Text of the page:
Spanish ships spread tropical fire ants around the globe in the 16th century, according to new research about one of the first worldwide invasive species.
Tropical fire ants (Solenopsis geminata) originally hail from the Americas, but are now found almost anywhere with a tropical climate. The tiny ants defend their nests aggressively, and their stings leave painful white pustules on the skin.
The ants first spread when 16th-century Spanish galleons picked them up in the New World, researchers reported Jan. 16 in the journal Molecular Ecology.
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"A lot of these ships, particularly if they were going somewhere to pick up commerce, would fill their ballast with soil and then they would dump the soil out in a new port and replace it with cargo," study researcher Andrew Suarez, an entomologist at the University of Illinois, said in a statement. "They were unknowingly moving huge numbers of organisms in the ballast soil."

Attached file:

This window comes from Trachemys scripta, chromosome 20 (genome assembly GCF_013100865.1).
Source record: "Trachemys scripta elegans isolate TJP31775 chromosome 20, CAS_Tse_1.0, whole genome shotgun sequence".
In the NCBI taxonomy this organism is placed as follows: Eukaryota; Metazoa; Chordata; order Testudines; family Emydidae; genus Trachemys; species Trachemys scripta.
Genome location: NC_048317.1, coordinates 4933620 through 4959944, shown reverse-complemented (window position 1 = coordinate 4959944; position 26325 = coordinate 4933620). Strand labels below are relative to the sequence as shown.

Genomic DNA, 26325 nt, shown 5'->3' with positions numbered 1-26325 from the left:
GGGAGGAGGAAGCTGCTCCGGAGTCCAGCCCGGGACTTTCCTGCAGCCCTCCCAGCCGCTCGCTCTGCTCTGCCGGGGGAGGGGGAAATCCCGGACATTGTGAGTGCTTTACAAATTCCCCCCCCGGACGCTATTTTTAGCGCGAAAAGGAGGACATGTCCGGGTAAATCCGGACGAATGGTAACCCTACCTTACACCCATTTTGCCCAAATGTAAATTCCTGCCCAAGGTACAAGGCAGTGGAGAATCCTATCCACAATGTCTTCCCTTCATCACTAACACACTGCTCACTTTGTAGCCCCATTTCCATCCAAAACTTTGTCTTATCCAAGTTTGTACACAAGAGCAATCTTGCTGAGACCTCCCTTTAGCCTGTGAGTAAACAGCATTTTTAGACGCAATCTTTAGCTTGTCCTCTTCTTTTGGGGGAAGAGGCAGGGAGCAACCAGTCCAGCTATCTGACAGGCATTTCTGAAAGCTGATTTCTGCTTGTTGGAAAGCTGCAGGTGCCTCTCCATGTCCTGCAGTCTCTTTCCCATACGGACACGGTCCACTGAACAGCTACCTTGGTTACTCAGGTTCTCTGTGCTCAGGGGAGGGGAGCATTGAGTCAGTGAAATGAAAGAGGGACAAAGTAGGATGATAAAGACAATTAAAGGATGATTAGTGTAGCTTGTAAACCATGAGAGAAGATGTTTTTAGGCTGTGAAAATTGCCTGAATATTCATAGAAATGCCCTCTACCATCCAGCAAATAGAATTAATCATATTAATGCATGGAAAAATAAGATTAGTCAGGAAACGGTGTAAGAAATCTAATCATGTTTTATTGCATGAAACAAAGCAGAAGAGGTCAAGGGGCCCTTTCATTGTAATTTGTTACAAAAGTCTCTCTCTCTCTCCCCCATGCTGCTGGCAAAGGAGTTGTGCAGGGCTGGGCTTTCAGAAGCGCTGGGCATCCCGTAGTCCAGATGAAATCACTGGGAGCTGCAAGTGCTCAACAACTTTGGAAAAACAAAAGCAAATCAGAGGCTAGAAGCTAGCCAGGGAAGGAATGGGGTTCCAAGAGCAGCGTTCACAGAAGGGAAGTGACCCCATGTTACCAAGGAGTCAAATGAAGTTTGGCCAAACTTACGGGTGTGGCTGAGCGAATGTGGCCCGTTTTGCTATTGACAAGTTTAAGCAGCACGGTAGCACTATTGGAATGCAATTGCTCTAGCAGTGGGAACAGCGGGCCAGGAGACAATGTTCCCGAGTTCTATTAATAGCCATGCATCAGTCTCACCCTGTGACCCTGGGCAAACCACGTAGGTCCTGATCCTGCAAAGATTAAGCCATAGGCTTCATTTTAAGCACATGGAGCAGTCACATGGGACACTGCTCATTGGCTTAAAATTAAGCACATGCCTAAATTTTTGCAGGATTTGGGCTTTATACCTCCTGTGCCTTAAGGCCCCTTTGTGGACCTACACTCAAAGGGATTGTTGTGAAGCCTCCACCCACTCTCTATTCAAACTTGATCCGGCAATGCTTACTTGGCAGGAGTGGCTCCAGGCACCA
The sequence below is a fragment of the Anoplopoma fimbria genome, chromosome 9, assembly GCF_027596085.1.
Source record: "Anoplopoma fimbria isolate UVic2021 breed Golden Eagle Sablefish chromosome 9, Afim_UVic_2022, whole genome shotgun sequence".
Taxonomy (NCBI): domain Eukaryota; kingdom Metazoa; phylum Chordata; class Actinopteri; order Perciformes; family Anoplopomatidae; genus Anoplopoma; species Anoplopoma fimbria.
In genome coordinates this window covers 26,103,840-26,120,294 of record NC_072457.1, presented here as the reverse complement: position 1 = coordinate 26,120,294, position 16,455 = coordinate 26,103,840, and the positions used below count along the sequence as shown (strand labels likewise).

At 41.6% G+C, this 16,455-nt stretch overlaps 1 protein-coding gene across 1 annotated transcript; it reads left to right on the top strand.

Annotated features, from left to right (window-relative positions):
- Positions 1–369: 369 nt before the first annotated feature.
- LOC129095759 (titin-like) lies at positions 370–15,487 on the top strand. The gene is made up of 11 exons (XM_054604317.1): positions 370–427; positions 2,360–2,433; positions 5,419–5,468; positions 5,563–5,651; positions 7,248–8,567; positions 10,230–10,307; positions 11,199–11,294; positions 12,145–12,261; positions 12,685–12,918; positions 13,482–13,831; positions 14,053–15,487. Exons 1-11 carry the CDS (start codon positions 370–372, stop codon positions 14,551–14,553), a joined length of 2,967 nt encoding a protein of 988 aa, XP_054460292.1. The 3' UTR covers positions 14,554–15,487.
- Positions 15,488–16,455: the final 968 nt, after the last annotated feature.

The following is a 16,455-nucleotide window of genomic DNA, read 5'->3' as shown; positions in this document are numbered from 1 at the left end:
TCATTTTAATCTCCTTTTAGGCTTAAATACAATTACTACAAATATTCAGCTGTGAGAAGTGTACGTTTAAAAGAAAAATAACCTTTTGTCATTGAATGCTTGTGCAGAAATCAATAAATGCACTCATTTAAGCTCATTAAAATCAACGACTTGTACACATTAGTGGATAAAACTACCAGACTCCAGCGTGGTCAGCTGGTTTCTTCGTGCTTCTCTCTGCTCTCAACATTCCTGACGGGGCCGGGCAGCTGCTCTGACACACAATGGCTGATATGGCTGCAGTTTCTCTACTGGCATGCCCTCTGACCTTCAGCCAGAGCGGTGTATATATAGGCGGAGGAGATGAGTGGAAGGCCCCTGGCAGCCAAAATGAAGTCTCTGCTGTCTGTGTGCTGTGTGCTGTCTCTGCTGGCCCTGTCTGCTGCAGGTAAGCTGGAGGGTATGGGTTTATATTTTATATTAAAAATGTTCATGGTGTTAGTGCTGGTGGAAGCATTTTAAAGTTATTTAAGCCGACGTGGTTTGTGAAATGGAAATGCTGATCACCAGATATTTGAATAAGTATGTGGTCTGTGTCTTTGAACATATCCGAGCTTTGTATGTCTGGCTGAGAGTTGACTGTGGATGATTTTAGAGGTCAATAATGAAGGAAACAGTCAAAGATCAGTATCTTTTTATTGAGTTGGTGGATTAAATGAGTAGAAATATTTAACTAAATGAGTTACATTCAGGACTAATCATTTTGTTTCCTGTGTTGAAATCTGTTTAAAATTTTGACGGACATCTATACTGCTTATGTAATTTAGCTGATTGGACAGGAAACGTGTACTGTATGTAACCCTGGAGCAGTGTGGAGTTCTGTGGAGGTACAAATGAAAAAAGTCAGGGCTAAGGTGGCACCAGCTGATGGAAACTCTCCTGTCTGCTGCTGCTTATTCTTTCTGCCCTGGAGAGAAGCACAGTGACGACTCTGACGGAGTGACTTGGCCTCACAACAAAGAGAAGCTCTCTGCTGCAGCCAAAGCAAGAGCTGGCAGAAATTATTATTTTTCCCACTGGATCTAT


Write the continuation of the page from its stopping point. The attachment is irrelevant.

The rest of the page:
These unwitting stowaways found comfy accommodations along the Spanish trade routes, researchers found. They traced the insects' history by analyzing the genomes of modern tropical fire ants and found that the ants outside the Americas were most genetically similar to ants from southwestern Mexico, suggesting Mexico was the main source of the invasion.
Unknowingly, the Spanish were setting up quite a headache for future generations.